Filming the musical during its Broadway run in 2008, Lee made an interesting choice to shoot it as a play on-stage than as a film adaptation, and his vibrant and compelling direction captures an interesting and colorful musical. Shot in HD and providing audiences a faithful adaptation of the stage play, Lee again takes another artist’s work and imbues it with his own fresh style.
4. 4 Little Girls (1997)
Spike Lee’s as gifted a documentarian as he is a filmmaker, and 4 Little Girls is one of his best. This historical documentary film details the 1963 bombing of a Birmingham Baptist church, which killed four African-American girls. Covering the events in Birmingham related to the civil rights movement and demonstrations that aimed to end racial discrimination in local stores, with Reverend Martin Luther King arriving to aid in the demonstrations, the 16th Street Baptist church become involved in organizing these demonstrations.
After violent clashes with the police, in which many demonstrators were jailed, a local chapter of the Ku Klux Klan placed bombs in the church and set them off, killing four young girls in the process. Their deaths provoked national outrage, and that summer the Civil Rights Act of 1964 was put into effect.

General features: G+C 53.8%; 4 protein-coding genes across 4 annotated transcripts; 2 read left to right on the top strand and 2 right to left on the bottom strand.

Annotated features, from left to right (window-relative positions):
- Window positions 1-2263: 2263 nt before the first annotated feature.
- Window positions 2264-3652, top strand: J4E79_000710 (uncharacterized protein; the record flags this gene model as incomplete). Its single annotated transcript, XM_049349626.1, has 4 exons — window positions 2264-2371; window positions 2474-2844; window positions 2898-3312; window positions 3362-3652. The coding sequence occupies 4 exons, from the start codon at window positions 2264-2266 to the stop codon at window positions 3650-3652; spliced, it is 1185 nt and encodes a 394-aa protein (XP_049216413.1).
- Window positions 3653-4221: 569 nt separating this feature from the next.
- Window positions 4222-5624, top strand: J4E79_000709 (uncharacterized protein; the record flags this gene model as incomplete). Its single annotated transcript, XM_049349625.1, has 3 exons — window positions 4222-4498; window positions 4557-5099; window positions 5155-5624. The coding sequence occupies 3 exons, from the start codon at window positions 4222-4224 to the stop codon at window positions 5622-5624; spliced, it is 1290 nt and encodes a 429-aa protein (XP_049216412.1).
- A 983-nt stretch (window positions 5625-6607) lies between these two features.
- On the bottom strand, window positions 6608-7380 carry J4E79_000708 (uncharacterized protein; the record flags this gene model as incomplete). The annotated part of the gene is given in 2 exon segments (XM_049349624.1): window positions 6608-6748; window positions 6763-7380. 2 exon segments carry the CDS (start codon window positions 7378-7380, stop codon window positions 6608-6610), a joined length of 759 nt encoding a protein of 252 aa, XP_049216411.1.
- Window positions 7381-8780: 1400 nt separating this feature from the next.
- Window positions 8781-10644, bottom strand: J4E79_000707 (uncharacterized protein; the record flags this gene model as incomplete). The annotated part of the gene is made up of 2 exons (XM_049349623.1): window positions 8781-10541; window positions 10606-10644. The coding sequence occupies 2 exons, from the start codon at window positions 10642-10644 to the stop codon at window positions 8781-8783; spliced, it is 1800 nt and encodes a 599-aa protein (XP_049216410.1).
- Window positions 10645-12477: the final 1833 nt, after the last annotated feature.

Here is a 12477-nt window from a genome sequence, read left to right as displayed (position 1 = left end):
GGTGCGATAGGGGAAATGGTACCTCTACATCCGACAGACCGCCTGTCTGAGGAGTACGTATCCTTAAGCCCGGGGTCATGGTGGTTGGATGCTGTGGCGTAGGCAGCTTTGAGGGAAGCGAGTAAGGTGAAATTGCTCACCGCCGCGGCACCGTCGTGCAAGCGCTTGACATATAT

Released to critical acclaim and eventually nominated for Best Documentary at the Academy Awards, Spike Lee puts together this dark and sad event in American history with the sort of searing tone of indictment–this time aimed at the systemic and institutional racism in America and the horrifying results of such practices—with which he’s so well-known for infusing his films. If not his best film, it’s his best documentary, and a haunting reminder of our country’s not-too-distant past.
3. She’s Gotta Have It (1986)
Following the turbulent romantic life of a young African-American woman who resists a monogamous relationship, instead preferring to rotate between three suitors, it was a fresh take in its depiction of urban black people being sophisticates in a film focusing on a young woman’s own agency and independence in the 1980’s.
Shot for only $175,000 over the course of twelve days, it made over $7 million and launched Spike Lee’s career. In what would become part of Lee’s visual grammar, the neighborhood the characters live in was explored as a public space that informed the characters and the community they live in as a whole. This impressive debut announced a great new talent in American film, and one that’s continued to work themes of race, sexuality, and class like no other filmmaker has been able to with as much finesse.
2. Malcolm X (1992)
Detailing the remarkable and often very controversial life of the civil rights leader, born Malcolm Little, from watching his preacher father be murdered by white supremacists and his mother institutionalized, to his life as a young criminal who is eventually sent to prison. There, he is exposed to the Nation of Islam and converts and upon release begins to preach a doctrine that calls for segregation of whites and blacks, and eventually calling for active, violent revolution against the white establishment.